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Smart components yield more production data

March 1, 2022
On-machine components are enhancing data analysis and predictive maintenance practices on machines

More user-friendly and customized software and open platforms have opened the door for deeper data analysis. Manufacturers can use this data and predictive analytics to monitor the health of their machines, maintaining equipment properly and enhancing production.

“Since on-machine components are located where production events occur, such as conveyor movement, cutting, filling, stamping, wrapping and stacking, they can more easily detect changes in the environment that could indicate a potential problem in the future,” says Brian Taylor, business director of safety, sensing and connectivity at Rockwell Automation. “We are seeing an increase in adoption of on-machine components and connected input devices, in part because we can add more intelligence at a lower price point, and that intelligence helps increase a manufacturer’s return on investment.”

Also read: Automation industry embraces on-machine components

On-machine components can produce a lot more data, analytics and machine learning at the device level, Taylor says. Some of the best results for motor analysis are found by using vibration, sound, temperature, motor current and motor voltage.

“The motor current and voltage come from the motor control and motor temperature, while sound and vibration come out from a sensor on the motor. An edge device with artificial intelligence (AI) could use data from both devices to provide a better result,” Taylor explains.

In addition to improving data analysis, the increased use of AI in on-machine components can also reduce the network bandwidth requirements for industrial automation applications. “All the raw data from the sensors is captured by the AI engine in the on-machine device and only the predictive result is sent back. Data that indicates the device or machine is running normally is not sent to the edge or cloud, which would have taken up additional network bandwidth,” Taylor says. He also noted that AI engines can only perform analysis on what they see, so when manufacturers have multiple data points, some analysis must also happen upstream.

The key initiative to unlocking data’s power is tighter integration of operational technology (OT) with information technology (IT), says Andrew Barco, director of automation products and solutions at Weidmüller. “Diagnostics can be built into the sensors themselves, to cut down on the number of sensors used on the machine,” he says. “By using smart components, the goal is that the machine will tell the user when it needs to be serviced to be in optimal production range.” The data gathered from on-machine devices can be used in advanced AI models to build better predictive models. “Typically, this type of data was not available in single function or dedicated sensors, and AI models needed many more datapoints in order to come up with a similar model that the smart sensors would provide,” Barco says.

Old machines, new life

Predictive-maintenance products can also be easily retrofitted to existing machines to add new capability, says Matt Mohr, product manager at Omron Automation Americas. “Predictive maintenance can display the current status of a power supply, remotely monitor insulation resistance of motors and servos to determine how they’re performing and predict when a motor will need to be replaced before it fails,” he says. “Predictive maintenance can also add the ability to monitor thermal conditions of equipment or provide the health status of heaters and notify of a potential failure before it happens.”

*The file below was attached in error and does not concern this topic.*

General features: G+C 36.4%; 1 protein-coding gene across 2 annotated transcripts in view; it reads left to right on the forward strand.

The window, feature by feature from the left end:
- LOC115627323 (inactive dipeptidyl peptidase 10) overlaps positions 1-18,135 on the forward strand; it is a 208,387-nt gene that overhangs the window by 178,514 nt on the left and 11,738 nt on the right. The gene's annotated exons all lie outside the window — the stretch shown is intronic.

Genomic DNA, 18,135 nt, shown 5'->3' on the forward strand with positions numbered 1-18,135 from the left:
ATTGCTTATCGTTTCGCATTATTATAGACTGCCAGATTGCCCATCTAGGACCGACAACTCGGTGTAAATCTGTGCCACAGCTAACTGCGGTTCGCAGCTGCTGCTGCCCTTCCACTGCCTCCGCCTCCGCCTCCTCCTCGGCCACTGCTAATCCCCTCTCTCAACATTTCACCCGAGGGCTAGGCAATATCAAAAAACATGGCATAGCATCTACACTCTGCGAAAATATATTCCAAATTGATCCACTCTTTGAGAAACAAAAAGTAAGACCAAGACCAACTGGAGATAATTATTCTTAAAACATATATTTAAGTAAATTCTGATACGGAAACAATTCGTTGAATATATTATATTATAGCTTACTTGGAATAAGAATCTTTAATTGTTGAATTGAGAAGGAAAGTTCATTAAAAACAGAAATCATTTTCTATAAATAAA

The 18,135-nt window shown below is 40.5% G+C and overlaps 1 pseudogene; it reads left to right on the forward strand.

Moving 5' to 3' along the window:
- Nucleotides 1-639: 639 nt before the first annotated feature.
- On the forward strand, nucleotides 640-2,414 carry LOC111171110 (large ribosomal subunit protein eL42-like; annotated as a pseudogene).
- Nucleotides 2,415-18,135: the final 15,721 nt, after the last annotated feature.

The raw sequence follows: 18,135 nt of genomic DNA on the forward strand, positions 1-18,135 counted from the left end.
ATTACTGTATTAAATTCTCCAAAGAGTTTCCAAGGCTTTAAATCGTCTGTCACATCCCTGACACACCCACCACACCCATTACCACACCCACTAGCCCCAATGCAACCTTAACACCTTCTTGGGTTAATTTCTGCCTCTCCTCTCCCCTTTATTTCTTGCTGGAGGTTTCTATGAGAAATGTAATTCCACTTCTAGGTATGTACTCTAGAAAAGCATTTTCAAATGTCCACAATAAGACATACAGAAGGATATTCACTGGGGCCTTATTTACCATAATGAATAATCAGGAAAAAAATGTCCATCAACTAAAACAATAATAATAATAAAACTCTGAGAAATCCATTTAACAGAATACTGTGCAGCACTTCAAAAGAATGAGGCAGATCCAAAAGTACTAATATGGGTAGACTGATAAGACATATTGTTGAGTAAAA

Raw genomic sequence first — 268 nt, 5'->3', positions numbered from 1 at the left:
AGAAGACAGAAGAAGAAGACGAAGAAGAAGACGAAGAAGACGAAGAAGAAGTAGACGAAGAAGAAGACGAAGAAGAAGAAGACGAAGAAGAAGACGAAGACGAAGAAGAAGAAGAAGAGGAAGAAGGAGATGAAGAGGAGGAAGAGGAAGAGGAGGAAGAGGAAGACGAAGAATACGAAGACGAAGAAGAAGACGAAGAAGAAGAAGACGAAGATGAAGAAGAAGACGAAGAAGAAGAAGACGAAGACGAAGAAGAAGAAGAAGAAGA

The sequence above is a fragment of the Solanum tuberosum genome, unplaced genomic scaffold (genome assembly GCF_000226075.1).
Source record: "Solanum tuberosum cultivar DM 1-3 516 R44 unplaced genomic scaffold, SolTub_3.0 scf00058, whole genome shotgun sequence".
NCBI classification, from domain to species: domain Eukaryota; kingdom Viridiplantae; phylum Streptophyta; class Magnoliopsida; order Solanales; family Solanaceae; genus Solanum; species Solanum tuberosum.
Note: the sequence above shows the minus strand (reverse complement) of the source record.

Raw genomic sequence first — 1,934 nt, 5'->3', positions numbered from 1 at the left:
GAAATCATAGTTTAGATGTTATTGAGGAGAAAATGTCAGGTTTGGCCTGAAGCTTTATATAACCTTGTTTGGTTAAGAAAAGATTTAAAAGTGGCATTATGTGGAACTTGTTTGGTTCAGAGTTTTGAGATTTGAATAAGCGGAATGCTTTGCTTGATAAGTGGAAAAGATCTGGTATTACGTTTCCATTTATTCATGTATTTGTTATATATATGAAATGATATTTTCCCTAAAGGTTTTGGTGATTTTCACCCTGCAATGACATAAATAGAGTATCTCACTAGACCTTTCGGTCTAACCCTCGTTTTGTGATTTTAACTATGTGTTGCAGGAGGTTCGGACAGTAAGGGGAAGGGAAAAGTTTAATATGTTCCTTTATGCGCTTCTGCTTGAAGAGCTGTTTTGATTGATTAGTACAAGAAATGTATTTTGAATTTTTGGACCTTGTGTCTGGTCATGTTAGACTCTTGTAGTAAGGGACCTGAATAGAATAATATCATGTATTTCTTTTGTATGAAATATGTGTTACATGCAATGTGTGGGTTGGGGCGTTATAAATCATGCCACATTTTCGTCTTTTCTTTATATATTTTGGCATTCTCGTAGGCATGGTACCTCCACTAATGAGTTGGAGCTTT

Components that add new and intelligent functionality are best for on-machine capability, Mohr says. “These components help customers move from a reactive or time-based maintenance schedule to a predictive maintenance strategy,” he says. “Data-driven maintenance practices will reduce downtime and keep machines operating smoothly. This gives maintenance the ability to identify patterns in the information and react preemptively before critical equipment failure.”

One of Omron’s customers, an automotive manufacturer, adopted its predictive maintenance technologies for on-machine use, specifically an insulation resistance monitor for single-phase, three-phase and servo motors with RS-485 communication output, says Mohr. The customer was experiencing multiple motor failures in its machine center, loading bay crane transport system and plastic injection molding machines. Production was substantially impacted when the motors and heaters on these respective machines were failing from insulation deterioration.

The solution was to implement remotely monitored insulation resistance monitors on the machines to monitor insulation resistance of the motors. The customer was able to change the manual motor inspection process, implementing automatic measurements to determine planned maintenance frequency, as well as reallocating resources to other tasks, Mohr says.

“This avoided unplanned downtime and removed a significant portion of manual labor, showing how much of a difference predictive-maintenance products can make in an on-machine environment.,” Mohr says.

About the author: Anna Townshend
Anna Townshend has been a writer and journalist for almost 20 years. Previously, she was the editor of Marina Dock Age and International Dredging Review, published by The Waterways Journal, until she joined Putman Media in June 2020. She is the managing editor of Control Design and Plant Services. Email her at [email protected].

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